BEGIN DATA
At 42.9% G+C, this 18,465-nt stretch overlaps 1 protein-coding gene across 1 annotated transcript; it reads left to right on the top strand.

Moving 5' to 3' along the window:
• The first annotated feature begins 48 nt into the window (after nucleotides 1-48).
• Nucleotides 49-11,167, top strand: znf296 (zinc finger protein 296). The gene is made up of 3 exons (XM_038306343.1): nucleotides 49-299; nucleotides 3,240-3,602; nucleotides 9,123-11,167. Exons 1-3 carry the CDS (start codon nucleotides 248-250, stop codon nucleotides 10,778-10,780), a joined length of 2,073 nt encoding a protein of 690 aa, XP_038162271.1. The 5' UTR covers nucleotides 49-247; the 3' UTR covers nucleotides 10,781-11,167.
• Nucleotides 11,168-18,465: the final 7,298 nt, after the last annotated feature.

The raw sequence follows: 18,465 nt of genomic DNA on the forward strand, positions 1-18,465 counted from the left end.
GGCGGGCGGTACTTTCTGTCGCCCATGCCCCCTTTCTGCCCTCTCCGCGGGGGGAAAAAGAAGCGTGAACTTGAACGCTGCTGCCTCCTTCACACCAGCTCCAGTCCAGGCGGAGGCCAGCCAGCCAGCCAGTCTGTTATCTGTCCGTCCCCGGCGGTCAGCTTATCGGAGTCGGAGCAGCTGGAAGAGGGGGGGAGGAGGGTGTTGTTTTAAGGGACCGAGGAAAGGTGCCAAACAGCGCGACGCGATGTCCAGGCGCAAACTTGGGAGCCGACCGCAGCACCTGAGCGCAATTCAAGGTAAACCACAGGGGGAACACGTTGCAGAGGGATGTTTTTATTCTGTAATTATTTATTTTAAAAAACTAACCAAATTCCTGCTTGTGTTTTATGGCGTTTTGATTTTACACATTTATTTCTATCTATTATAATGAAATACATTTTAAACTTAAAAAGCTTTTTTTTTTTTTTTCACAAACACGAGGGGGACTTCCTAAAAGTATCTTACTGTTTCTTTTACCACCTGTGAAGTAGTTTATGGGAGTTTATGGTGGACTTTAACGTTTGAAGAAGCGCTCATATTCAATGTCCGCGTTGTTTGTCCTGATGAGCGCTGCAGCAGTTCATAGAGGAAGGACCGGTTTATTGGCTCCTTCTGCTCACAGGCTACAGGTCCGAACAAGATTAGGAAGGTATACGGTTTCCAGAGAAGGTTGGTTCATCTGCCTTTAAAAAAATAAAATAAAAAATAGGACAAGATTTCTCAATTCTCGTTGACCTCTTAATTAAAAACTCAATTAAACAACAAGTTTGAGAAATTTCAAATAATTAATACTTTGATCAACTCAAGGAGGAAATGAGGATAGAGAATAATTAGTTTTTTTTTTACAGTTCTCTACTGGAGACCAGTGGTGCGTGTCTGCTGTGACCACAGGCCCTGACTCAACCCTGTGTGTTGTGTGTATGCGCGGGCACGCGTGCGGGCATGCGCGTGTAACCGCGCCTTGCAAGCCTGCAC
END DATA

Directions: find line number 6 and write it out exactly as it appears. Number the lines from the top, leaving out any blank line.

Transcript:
The raw sequence follows: 18,465 nt of genomic DNA on the forward strand, positions 1-18,465 counted from the left end.